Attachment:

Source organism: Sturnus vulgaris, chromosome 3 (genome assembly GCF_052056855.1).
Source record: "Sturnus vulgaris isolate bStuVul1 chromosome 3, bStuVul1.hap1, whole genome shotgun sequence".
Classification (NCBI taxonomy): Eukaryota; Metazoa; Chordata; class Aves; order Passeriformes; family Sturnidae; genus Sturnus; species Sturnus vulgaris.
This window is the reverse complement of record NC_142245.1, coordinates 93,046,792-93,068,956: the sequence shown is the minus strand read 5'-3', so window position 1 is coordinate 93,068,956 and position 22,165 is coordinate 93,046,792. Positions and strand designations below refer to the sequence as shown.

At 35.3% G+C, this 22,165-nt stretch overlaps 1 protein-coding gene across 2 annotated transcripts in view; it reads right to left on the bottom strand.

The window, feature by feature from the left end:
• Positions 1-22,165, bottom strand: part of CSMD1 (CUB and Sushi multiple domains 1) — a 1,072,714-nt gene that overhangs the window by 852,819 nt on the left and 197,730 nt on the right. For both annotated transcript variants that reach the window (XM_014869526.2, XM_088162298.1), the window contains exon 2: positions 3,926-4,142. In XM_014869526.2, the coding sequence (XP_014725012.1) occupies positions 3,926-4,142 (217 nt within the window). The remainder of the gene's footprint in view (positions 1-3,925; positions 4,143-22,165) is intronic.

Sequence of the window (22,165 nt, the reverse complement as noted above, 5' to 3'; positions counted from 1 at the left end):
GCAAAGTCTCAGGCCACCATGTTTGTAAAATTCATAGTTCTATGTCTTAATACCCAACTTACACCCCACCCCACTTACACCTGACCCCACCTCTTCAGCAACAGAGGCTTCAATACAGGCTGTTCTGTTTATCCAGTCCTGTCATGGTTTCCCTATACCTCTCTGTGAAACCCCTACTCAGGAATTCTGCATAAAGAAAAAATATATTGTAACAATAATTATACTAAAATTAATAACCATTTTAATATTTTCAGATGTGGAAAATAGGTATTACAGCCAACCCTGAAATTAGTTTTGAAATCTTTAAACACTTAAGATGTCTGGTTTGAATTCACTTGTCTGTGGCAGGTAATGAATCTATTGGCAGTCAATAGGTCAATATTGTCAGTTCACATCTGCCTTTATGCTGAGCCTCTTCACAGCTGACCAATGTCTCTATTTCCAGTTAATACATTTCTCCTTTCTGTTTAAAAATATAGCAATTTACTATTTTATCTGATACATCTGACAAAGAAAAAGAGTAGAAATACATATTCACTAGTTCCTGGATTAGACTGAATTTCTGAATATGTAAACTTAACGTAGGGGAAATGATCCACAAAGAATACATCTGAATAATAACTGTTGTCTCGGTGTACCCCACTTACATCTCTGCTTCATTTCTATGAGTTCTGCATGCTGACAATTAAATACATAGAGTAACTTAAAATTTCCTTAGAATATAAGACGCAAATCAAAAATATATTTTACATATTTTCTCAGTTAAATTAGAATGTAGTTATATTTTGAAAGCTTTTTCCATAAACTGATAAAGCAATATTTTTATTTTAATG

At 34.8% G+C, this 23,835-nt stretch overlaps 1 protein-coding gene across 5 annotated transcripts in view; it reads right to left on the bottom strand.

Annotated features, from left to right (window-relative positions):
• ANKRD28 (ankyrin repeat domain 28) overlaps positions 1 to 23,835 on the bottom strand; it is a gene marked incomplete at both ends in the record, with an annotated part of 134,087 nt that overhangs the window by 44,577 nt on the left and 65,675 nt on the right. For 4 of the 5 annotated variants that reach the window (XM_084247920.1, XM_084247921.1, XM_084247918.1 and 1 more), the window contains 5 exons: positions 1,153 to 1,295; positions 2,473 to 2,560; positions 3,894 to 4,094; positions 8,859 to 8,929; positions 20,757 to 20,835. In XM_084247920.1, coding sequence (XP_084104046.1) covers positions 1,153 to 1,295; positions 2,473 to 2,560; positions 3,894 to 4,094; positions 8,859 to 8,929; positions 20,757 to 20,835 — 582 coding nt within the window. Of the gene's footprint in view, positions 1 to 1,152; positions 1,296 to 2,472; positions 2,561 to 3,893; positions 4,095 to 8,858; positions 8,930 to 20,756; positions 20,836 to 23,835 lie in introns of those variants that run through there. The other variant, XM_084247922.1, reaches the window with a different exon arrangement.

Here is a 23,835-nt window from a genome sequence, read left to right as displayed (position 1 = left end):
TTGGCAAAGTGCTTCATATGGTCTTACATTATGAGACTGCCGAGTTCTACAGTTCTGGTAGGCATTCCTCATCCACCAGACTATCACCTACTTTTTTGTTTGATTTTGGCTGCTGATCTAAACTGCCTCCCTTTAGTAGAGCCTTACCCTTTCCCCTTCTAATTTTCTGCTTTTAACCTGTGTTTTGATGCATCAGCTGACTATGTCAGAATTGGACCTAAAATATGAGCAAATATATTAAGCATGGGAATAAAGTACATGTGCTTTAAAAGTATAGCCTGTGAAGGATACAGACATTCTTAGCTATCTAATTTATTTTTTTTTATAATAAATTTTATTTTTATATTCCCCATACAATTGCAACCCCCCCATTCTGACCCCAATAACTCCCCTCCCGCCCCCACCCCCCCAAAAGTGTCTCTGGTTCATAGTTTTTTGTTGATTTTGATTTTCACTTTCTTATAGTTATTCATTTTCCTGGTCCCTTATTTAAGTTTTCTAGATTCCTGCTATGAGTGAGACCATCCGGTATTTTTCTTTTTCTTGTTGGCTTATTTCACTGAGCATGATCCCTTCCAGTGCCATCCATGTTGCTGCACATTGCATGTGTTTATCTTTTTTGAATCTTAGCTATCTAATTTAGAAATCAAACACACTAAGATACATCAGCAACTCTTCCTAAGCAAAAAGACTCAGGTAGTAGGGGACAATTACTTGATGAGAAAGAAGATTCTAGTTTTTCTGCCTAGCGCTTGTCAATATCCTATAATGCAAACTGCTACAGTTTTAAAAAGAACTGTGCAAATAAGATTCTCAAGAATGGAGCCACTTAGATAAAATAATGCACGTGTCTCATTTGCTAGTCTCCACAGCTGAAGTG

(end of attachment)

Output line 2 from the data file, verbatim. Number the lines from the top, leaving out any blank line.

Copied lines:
Source record: "Sturnus vulgaris isolate bStuVul1 chromosome 3, bStuVul1.hap1, whole genome shotgun sequence".